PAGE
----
The upcoming Atlantic hurricane season is expected to feature below normal activity, according to the 2014 Tropical Weather Outlook issued by WeatherWorks, a Hackettstown, NJ-based forecasting company.
Six to 10 named storms are in the WeatherWorks forecast, of which three to five are expected to become hurricanes and one to two are projected become major hurricanes (Category 3 or higher, packing winds in excess of 111 miles per hour).
“This is well-below the modern era climatology (since 1995) of 15 named storms, eight hurricanes, and four major hurricanes,” says Nick Troiano, the company’s Lead Long-Range/Tropical Weather Forecaster.
The main factor expected to suppress activity is the development of El Niño, which is expected to occur during either late summer or early autumn, affecting the peak months of hurricane season — August, September, and October — according to Troiano.
“Historically speaking, El Niño is correlated with decreased ocean temperatures and higher than normal wind shear for the Atlantic Basin, which are both associated with suppressed activity,” he says.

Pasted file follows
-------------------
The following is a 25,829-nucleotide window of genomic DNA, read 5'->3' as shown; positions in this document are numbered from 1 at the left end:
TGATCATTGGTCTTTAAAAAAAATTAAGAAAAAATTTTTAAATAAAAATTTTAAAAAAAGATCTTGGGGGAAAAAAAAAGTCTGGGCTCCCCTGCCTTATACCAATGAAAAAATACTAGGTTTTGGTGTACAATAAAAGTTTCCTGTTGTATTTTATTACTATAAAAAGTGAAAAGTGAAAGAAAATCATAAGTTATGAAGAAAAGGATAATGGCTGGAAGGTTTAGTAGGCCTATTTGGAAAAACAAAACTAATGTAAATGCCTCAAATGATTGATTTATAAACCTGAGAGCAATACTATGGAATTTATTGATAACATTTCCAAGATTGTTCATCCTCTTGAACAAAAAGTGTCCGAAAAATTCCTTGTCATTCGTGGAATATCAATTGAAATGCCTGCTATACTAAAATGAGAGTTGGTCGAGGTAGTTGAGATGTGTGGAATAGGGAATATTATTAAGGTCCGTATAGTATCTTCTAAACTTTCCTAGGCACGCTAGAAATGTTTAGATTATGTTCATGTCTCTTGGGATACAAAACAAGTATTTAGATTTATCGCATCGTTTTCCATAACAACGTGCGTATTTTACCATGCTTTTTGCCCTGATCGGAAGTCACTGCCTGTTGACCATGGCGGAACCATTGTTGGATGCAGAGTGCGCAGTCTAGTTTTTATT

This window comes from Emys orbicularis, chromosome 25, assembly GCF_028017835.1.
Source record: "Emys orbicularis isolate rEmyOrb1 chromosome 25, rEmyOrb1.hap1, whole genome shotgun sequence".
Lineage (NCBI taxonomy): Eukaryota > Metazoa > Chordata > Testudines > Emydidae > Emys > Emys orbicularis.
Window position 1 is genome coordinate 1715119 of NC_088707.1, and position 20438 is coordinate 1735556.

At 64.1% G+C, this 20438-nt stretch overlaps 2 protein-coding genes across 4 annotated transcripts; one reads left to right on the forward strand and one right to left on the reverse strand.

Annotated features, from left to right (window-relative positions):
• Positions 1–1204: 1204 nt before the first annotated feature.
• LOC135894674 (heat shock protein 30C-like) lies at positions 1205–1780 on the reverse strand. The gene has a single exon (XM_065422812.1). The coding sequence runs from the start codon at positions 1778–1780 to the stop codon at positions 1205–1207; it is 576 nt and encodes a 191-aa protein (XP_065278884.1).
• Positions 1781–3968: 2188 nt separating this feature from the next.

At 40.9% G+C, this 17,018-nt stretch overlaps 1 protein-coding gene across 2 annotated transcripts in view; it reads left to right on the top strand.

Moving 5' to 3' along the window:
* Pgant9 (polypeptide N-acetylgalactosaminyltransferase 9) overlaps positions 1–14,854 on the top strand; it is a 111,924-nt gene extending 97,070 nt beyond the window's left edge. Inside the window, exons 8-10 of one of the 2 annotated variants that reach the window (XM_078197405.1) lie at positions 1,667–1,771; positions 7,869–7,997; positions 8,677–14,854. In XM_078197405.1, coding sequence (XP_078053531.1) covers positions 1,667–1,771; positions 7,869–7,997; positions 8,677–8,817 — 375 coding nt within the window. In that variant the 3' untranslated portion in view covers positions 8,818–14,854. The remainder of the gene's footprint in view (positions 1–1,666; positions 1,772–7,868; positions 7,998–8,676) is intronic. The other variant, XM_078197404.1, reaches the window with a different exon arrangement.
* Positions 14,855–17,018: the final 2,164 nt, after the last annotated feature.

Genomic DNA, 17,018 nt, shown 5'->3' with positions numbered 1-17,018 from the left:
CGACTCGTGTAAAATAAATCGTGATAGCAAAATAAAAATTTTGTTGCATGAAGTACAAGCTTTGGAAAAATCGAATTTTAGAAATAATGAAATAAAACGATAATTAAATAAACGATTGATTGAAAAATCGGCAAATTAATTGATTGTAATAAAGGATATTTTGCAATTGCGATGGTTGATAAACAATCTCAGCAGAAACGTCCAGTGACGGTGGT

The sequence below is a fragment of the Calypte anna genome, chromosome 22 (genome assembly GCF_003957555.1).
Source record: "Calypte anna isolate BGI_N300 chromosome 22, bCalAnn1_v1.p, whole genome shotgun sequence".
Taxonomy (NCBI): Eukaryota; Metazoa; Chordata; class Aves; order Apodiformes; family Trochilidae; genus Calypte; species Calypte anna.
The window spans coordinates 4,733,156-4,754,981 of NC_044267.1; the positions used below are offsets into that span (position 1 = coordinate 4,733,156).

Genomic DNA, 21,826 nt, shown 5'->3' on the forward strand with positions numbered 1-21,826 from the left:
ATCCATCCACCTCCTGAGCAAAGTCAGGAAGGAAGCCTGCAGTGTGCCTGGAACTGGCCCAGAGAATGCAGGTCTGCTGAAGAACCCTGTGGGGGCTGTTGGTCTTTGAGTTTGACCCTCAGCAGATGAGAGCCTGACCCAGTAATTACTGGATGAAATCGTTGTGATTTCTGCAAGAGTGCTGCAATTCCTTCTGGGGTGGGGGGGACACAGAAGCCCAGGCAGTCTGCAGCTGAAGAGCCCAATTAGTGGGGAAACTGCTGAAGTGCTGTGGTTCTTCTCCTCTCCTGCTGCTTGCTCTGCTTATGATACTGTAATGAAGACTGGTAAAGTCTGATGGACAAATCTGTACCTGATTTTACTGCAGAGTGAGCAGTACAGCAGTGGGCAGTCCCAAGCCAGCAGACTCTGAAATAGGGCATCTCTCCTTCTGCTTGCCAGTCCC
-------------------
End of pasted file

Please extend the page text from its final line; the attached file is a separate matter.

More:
In addition, so far this spring, the continuation of a generally positive North Atlantic Oscillation pattern has resulted in a stronger than normal area of high pressure off the African Coast, according to Troiano.
The forecaster explains:
Stronger than normal areas of high pressure promote increased upwelling of cold water currents and have resulted in cooler than normal sea surface temperatures across the main development region of the Atlantic Ocean (defined as 7.5 – 22.5 degrees north, 20 – 75 degrees west).
The year that most closely mirrors the ocean temperature pattern to this date is 1994. That year went on to have well below normal activity, with just seven named storms, three hurricanes, and no major hurricanes.
But while the potential for a direct hurricane strike will also be much lower than would otherwise be expected, tread lightly, Troiano warns.
“Remember that it only takes one storm to provide lasting impacts on a specific community. As such, it is always important to be prepared, even in the case of a below normal seasonal forecast.”